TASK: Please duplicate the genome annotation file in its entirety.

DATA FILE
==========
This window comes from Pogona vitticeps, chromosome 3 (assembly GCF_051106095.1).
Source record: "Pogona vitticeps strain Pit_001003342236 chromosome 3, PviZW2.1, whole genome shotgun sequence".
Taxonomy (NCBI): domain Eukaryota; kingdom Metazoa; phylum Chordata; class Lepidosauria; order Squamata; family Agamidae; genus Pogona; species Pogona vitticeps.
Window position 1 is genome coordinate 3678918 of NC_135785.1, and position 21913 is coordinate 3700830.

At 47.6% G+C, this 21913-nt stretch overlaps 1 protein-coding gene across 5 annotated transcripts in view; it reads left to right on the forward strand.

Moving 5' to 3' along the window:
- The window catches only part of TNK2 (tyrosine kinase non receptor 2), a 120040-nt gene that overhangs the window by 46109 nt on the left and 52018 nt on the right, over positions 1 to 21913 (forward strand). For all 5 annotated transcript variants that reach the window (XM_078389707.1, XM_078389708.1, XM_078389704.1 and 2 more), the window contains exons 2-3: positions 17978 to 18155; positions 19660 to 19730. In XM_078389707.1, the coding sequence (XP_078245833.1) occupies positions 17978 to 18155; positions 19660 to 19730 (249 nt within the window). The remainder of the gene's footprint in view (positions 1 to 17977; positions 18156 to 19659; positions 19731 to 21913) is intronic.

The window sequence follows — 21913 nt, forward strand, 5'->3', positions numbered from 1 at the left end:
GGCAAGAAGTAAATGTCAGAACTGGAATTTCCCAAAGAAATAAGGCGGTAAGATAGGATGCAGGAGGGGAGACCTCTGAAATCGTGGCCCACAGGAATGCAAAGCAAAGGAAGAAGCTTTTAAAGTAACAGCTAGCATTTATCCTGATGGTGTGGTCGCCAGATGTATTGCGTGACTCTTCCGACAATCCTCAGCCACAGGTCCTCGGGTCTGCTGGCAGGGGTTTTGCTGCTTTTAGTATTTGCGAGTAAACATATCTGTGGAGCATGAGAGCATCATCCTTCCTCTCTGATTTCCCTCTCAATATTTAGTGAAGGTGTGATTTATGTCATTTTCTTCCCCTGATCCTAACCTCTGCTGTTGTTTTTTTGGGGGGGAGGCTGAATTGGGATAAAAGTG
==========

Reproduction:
This window comes from Pogona vitticeps, chromosome 3 (assembly GCF_051106095.1).
Source record: "Pogona vitticeps strain Pit_001003342236 chromosome 3, PviZW2.1, whole genome shotgun sequence".
Taxonomy (NCBI): domain Eukaryota; kingdom Metazoa; phylum Chordata; class Lepidosauria; order Squamata; family Agamidae; genus Pogona; species Pogona vitticeps.
Window position 1 is genome coordinate 3678918 of NC_135785.1, and position 21913 is coordinate 3700830.

At 47.6% G+C, this 21913-nt stretch overlaps 1 protein-coding gene across 5 annotated transcripts in view; it reads left to right on the forward strand.

Moving 5' to 3' along the window:
- The window catches only part of TNK2 (tyrosine kinase non receptor 2), a 120040-nt gene that overhangs the window by 46109 nt on the left and 52018 nt on the right, over positions 1 to 21913 (forward strand). For all 5 annotated transcript variants that reach the window (XM_078389707.1, XM_078389708.1, XM_078389704.1 and 2 more), the window contains exons 2-3: positions 17978 to 18155; positions 19660 to 19730. In XM_078389707.1, the coding sequence (XP_078245833.1) occupies positions 17978 to 18155; positions 19660 to 19730 (249 nt within the window). The remainder of the gene's footprint in view (positions 1 to 17977; positions 18156 to 19659; positions 19731 to 21913) is intronic.

The window sequence follows — 21913 nt, forward strand, 5'->3', positions numbered from 1 at the left end:
GGCAAGAAGTAAATGTCAGAACTGGAATTTCCCAAAGAAATAAGGCGGTAAGATAGGATGCAGGAGGGGAGACCTCTGAAATCGTGGCCCACAGGAATGCAAAGCAAAGGAAGAAGCTTTTAAAGTAACAGCTAGCATTTATCCTGATGGTGTGGTCGCCAGATGTATTGCGTGACTCTTCCGACAATCCTCAGCCACAGGTCCTCGGGTCTGCTGGCAGGGGTTTTGCTGCTTTTAGTATTTGCGAGTAAACATATCTGTGGAGCATGAGAGCATCATCCTTCCTCTCTGATTTCCCTCTCAATATTTAGTGAAGGTGTGATTTATGTCATTTTCTTCCCCTGATCCTAACCTCTGCTGTTGTTTTTTTGGGGGGGAGGCTGAATTGGGATAAAAGTG